The wild, wild west of New York City real estate
Everyone knows New York City marches to the beat of its own drum, and because of the fabric of how the real estate industry works in the city, it is very much the wild west of real estate, an anomaly to how the rest of the real estate sector functions in America.
Anthony Lolli is the CEO of Rapid Realty, a decade old real estate firm which became a franchise nearly three years go. Since franchising, they’ve grown from one location to 50, with 800 agents.
How NYC real estate is different
There has not been widespread adoption of a single MLS for all boroughs in the city, so the very fabric of real estate is different than in other American cities. Add to that the vacancy rates are extremely low and finding a quality home to rent or buy is a challenge, and you’ve got the wild west where real estate is almost a sport amongst consumers and brokers.
In an effort to enlighten the rest of us that live in traditional real estate cities, Lolli has shared seven ways in which NYC real estate is different, particularly with rentals, as the city has seen a rapid rise in demand for rentals.
1. How broker fees are paid
Lolli told AGBeat that in NYC, “clients (tenants) are expected to pay the broker fee when they rent an apartment or commercial space. There is such a high demand for apartments, and there are so many people renting, that landlords often feel they don’t ‘need’ to pay the fee in order to rent their space. In almost all other states the owner pays the fee to the broker to get their space rented.”
2. Brokers pay to list
“Not only is NYC the only city where the tenant pays a fee, it’s also the only place in America where the brokers have to pay for housing posts on craigslist, the most popular go-to website for anyone looking to rent an apartment or commercial space,” said Lolli.
3. A different pace
Another factor that separates NYC from other cities is the pace. Lolli said, “Renting in NYC is extremely fast paced compared to most other places. If you see an apartment you like, you have to snap it up immediately. Oftentimes when clients decide they need more time to decide if an apartment they just saw is right for them, by the time they come back on, two, or three days later, the apartment is usually not still available.”
Lolli added that “In NYC, it is almost impossible to look for a place more than four weeks before your move-in date. If you need a place for May 1st, you start looking in the beginning of April. There is such a high volume of renters, the landlord knows that he will always find someone looking to move into his apartment immediately and as a result will not voluntarily keep it off the market. In most other states renters are able to start their search two or even three months before they plan to move.”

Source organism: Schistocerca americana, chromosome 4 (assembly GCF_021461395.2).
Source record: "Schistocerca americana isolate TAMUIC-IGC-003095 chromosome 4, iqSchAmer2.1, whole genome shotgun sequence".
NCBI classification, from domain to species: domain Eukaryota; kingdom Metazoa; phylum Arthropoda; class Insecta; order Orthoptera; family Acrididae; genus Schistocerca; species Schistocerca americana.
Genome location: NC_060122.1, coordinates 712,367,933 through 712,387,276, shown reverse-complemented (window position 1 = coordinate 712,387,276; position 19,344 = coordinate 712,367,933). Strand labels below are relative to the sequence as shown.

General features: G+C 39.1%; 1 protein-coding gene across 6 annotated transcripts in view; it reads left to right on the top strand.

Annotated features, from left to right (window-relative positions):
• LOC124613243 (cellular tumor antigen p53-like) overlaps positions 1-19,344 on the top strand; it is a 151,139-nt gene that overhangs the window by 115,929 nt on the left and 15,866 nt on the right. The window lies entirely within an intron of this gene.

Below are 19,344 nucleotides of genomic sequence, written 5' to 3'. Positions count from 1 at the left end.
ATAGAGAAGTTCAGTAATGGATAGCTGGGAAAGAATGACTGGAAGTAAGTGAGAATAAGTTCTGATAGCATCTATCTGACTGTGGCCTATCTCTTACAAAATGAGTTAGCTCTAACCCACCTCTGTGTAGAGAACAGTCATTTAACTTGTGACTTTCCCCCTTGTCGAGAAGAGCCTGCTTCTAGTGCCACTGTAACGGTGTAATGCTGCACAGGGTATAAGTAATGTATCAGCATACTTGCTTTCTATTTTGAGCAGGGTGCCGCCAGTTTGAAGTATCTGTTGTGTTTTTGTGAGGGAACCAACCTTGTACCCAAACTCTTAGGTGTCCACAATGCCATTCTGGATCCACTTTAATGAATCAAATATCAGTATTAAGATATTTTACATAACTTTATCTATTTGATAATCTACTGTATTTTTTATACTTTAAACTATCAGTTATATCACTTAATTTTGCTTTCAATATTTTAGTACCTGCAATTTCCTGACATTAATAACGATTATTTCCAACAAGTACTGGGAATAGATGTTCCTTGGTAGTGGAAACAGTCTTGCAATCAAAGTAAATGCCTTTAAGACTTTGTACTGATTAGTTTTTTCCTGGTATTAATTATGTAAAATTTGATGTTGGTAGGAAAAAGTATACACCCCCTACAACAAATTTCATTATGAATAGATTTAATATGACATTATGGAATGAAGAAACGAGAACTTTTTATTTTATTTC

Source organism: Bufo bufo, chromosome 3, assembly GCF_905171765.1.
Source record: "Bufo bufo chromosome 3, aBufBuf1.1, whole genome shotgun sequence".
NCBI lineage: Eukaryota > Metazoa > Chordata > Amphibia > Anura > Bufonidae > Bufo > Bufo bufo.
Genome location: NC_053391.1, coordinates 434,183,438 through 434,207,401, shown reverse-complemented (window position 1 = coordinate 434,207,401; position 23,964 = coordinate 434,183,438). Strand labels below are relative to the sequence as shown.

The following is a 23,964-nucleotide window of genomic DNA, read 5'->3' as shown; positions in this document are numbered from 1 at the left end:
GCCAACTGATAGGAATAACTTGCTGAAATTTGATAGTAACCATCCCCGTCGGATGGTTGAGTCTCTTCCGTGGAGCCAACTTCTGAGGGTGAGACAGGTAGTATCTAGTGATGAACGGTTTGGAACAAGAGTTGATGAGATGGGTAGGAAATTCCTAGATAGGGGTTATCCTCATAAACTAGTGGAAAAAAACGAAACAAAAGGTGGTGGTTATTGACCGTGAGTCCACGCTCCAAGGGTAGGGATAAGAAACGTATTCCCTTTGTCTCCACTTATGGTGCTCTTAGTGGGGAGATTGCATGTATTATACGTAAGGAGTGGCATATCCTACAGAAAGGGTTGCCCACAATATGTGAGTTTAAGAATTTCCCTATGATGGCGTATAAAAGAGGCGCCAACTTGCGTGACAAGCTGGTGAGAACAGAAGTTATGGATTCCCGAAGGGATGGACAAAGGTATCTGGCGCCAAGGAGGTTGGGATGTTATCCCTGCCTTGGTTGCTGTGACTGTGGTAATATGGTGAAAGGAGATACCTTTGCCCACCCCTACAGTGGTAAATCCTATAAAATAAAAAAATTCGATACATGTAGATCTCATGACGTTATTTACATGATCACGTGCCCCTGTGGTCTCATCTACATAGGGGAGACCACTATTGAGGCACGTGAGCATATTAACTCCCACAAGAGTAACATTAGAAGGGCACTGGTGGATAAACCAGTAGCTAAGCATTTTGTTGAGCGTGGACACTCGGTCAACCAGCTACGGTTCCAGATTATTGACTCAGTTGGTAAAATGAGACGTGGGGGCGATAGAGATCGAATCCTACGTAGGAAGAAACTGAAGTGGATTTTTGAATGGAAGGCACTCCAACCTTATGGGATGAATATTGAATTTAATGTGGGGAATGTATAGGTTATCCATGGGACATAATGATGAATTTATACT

4. What consumers get for the money
Lolli said, “Apartments and commercial spaces are much more expensive in NYC. For the amount of money you spend on rent, the square footage is much, much less than what you can expect to find elsewhere.”
5. How consumers search
Lolli says that NYC is “unique” in how renters search for their next apartment. “Clients may come to us asking to live in Brooklyn, and end up in an apartment in Queens. Websites like walkscore.com come in to play because people pick where to live based on ease of transport – the proximity to subways stations, laundromats, grocery stores and other amenities.
Generally, the most popular NY neighborhoods are ones that have grown as a result of their being near to a major transport hub. Most New Yorker’s don’t drive. In most other states neighbourhoods vary so dramatically, and are farther apart, so it is unusual for renters to be willing to focus their search on more than one area.”
6. Landlords are unusual
“New York landlords are unusual in that they are accustomed to, and even expect, a very high turnover rate,” said Lolli. “Many apartments are rented out for one year at a time, people move very frequently. This constant turnover allows landlords to raise rents often in-between occupancies. Landlords are also used to a hugely varied tenant-base. One year they rent their 2bedroom apartment to a couple, the next year to room-mates, the next to a single person with a dog, etc.”
7. Tougher to rent without a broker
Lolli said, “It is noticeably harder in NYC to rent an apartment without the help of a broker. The city is vast, and landlords have many requirements that renters aren’t always accustomed to – paperwork typically includes a professionally run credit and background checks, bank statements, letters of employment, paycheck stubs, tax information, previous rent receipts etc. Landlords are used to expecting this type of paperwork and it becomes a task that can be quite intimidating for the renter to do alone!”